or, stuff that I dragged out of my head

Location: Moncton, New Brunswick, Canada

Tuesday, July 18, 2006

Not Too Bright

This medical article (less interesting than I thought it would be) from The New Yorker is about pre-eclampsia, a life-threatening condition which sometimes occurs in pregnant women. (If it develops into full-blown eclampsia, it can lead to seizures and coma.)

Now, looking at the word, you'd think--okay, I'd have thought--that it's based on the word "clamp" somehow, and that this is a reference to those seizures. Doesn't that make sense? Isn't that a reasonable assumption?

Not a chance. I should have known: the best-laid folk etymologies of mice and men gang aft agley and so forth.

"Eclampsia", and this should have been my first clue, starts with "ec-", which is the Greek equivalent (Anglicized from "ek-") of Latin "ex-", "out of". And after "ec-" we have "lamp", of all things, and this in fact is the core of the word. English "lamp" is from Greek "lampein", "to shine". "Eklampein", therefore, is "to shine out" or "to shine forth".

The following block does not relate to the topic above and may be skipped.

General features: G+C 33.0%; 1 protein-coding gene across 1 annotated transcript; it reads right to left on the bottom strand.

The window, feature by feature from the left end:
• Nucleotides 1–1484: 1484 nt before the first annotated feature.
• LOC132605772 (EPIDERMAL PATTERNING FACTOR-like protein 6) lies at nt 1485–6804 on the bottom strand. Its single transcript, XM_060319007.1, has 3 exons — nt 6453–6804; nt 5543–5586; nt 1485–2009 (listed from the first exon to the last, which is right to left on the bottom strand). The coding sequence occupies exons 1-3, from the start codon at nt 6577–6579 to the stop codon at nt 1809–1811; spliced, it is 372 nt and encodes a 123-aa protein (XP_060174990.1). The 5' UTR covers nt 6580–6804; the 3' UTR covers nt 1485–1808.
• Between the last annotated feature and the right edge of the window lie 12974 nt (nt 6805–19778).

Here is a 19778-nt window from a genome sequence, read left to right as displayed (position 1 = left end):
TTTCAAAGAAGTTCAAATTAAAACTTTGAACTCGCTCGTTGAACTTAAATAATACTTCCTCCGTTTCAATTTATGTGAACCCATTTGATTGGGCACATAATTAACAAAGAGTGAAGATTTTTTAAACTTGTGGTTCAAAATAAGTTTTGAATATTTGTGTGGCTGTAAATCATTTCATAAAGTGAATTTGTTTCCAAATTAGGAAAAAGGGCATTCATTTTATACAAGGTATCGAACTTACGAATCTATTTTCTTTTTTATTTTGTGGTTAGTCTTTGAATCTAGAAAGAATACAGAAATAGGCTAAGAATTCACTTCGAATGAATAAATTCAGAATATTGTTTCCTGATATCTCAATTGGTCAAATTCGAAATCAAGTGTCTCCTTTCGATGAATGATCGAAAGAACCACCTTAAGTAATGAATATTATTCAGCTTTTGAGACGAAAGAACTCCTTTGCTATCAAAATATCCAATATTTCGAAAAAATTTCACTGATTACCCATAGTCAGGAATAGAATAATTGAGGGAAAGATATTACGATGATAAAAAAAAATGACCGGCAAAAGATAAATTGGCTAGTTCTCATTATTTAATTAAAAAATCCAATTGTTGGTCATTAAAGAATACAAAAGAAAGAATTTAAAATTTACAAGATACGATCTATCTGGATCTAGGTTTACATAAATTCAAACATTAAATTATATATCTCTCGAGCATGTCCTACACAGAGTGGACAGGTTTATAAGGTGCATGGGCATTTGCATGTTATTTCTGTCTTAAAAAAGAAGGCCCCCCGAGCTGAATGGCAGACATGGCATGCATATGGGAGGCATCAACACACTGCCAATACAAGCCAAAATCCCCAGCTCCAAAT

And what does this have to do with a medical condition? In a lovely metaphorical leap, Greek "eklampsis"--"eclampsia" is the Latin form--is a noun which means not only "a shining out" but also "a sudden development", which is the perfect description for eclampsia, which attacks without warning.


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